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eu's point of view. if we are going to have a new trade agreement, this has to be sorted out. this figure of 36 billion, i have a problem with that. i have havejust been on holiday and i think that 40 billion euros equals 40 billion quid! it seems we will be paying for access to eu benefits, which will cost about £10 billion a year. the actual pay—out that we have to fork out for oui’ pay—out that we have to fork out for our liability in terms of projects that are ongoing in eastern europe, pensions, buildings, all this sort of literary bricks and mortar in some cases, that they are saying will be 10 billion. i'm not sure the eu will settle for just will be 10 billion. i'm not sure the eu will settle forjust 10 billion. we know what the eu figure is, it is 60 billion. but this figure, is it
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the british offer, if you like and it's not necessarily what the eu are going to settle for? it's a haggling process. it is, and this is a low first appeared. i'm sure somewhere deepin first appeared. i'm sure somewhere deep in whitehall is the upper bound of what they will go to. that will be interesting. james, let's talk about children bingeing on social media. the children za is warning of kids being on the tablets and smartphones all the time. it's like junk food. it is a good sunday story because all parents are concerned that the children are on screen is too much. but parents have been worried about that since the dawn of television to some extent. it is interesting because kids don't watch television any more. they do watch youtube as social media. that's just the way it is, things have changed.
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there is a lot of talk about comparing it to junk food. there is a lot of talk about comparing it to junk foodlj there is a lot of talk about comparing it to junk food. i am sure pa rents comparing it to junk food. i am sure parents will be screaming at the television right now. stop them bingeing on social media, but how do you do it? the children tsar doesn't seem you do it? the children tsar doesn't seem to have any ideas of how to do this. adults of a problem with this as well. speaking for myself, none of us seem to be able to do much about it. the stories light on evidence that it is bad for kids. i know there is a feeling that should be out climbing trees rather than watching youtube, but there is a lot of good stuff on the internet. there was a balance to be struck.|j
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suppose one of the things is that they don't read books as much as they don't read books as much as they used to? the summer reading challenge comes around every year and they are encouraged to go to the library. it doesn't have to be an either or. speaking of education, the sunday times said that universities are taking foreign stu d e nts universities are taking foreign students ahead of british students. is that true? that's what the story is suggesting. it's a good story for the moment because we have a level results coming up next week and the obligatory picture of some happy students hugging each other. female students. of course. this is less a story about students are more about universities in the way they are funded because what lies behind this is not that universities wish to betray sixth formers, but just that non—eu international students bring
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in higher fees. universities have had the government grants cut progressively and have to make up the shortfall somehow. with brexit coming along, eu students, there is a lot of uncertainty about how many will be admitted, so this kind of makes sense. the suggestion is they can get into british universities with lower academic requirements. nothing like with the a—levels, where you need two az and a b. yes, they have these access courses that are being run by two or three big companies that they say will guarantee you a place at university, but you do have to passed the course to get in. it does play into that fear, especially if you have kids who have taken a—levels. will they be beaten to the line? they are using figures in an interesting way.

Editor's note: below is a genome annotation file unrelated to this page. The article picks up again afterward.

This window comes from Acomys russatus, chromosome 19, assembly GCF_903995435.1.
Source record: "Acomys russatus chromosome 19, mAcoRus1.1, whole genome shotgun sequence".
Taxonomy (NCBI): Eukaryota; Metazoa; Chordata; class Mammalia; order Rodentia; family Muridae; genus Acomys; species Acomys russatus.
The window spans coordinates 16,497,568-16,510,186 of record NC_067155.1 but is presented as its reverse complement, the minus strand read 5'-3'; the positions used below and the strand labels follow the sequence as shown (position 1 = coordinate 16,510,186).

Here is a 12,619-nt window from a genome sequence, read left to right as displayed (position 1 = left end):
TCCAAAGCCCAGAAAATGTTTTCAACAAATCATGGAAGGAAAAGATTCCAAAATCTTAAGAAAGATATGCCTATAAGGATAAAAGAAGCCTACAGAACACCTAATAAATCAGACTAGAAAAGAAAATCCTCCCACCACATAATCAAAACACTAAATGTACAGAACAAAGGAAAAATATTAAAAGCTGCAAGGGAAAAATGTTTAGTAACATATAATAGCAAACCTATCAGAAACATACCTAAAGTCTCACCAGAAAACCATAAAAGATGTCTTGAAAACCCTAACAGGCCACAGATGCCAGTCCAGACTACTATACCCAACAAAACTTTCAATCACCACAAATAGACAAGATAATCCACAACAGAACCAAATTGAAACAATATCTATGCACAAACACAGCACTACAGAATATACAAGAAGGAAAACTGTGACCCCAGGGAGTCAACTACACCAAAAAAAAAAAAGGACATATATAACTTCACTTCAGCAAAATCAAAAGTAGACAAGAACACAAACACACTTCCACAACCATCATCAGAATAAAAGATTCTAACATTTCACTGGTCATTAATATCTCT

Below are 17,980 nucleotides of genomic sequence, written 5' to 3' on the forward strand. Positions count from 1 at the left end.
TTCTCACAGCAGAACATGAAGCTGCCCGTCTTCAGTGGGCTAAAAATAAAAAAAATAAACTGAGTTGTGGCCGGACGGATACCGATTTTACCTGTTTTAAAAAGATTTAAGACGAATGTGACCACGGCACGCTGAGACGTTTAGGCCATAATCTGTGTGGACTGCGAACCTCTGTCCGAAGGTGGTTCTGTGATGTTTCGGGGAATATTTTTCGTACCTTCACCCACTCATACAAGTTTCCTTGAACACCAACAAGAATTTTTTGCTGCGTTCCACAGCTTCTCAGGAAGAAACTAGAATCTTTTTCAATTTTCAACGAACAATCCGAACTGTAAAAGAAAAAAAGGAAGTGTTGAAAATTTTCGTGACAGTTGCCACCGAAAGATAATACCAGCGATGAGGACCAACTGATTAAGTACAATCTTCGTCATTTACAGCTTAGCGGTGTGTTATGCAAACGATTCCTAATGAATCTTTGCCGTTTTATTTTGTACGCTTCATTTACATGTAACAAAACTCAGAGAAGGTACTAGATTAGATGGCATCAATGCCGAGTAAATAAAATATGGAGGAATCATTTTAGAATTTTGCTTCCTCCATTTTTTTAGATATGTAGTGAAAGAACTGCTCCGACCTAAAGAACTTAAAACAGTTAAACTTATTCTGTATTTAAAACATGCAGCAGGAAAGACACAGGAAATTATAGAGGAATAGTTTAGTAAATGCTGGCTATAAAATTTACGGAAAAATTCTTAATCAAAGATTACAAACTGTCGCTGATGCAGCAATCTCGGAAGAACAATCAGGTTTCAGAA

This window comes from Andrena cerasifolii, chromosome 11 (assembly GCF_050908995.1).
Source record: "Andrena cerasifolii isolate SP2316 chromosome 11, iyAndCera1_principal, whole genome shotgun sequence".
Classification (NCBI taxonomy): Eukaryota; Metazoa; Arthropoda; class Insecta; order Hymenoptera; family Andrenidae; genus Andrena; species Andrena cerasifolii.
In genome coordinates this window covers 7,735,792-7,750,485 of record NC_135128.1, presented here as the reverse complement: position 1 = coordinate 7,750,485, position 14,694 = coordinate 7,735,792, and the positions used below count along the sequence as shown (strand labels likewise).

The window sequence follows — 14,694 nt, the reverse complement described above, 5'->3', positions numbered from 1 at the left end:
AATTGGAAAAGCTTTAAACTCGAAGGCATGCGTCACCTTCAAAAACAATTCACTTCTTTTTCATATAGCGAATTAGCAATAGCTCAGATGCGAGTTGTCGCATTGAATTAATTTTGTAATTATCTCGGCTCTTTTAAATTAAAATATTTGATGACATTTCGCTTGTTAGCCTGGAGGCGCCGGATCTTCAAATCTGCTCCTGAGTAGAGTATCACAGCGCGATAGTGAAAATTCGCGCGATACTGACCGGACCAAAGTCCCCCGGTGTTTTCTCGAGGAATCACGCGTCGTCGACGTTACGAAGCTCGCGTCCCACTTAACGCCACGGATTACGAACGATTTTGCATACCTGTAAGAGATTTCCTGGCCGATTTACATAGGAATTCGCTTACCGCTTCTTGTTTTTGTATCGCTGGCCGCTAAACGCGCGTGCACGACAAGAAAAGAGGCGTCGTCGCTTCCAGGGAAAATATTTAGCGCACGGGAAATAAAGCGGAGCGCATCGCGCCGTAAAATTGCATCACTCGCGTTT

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foran example, using figures in an interesting way. for an example, manchester university, british graduates have declined by 10%. in terms of bold numbers, those figures will be different because there will be 10% ofa different because there will be 10% of a huge bigger number of british undergraduates and 50% of a smaller number. the journalist dudes pose as an international student and he was told that he would be guaranteed a place. i think we are getting ahead of ourselves. i think that was just one incident. all right, let us have a look at the mail on sunday. criminal — 40% of police stations
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shut down. we think about fuh bobbies on the beat, on the street maybe, but this is about police stations. —— fuh bobbies. maybe, but this is about police stations. -- fuh bobbies. the figures on this one are quite controversial. there has been a lot of discussion after the recent terrorist attacks. i think the daily mail has gone with this because he was the home secretary in 2010? i think it is a coded attack against the prime minister. good analysis.
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and, of course, amber rudd is the current home secretary and is being talked up as the next leader of the conservative party. is it a bit like high street banks? some people might argue that you don't need as many police stations physically as had we had in the past? what was the last time any of us and she went to a police station? i used to go as a cop reporter, but i haven't been for a very long time, but there is something about closing police stations. it makes you think that it's a bit dodgy. there seems to be only one police station in northumbria that you can walk into. what people would want to know is because this is a worry headline, is that 0k, police stations are being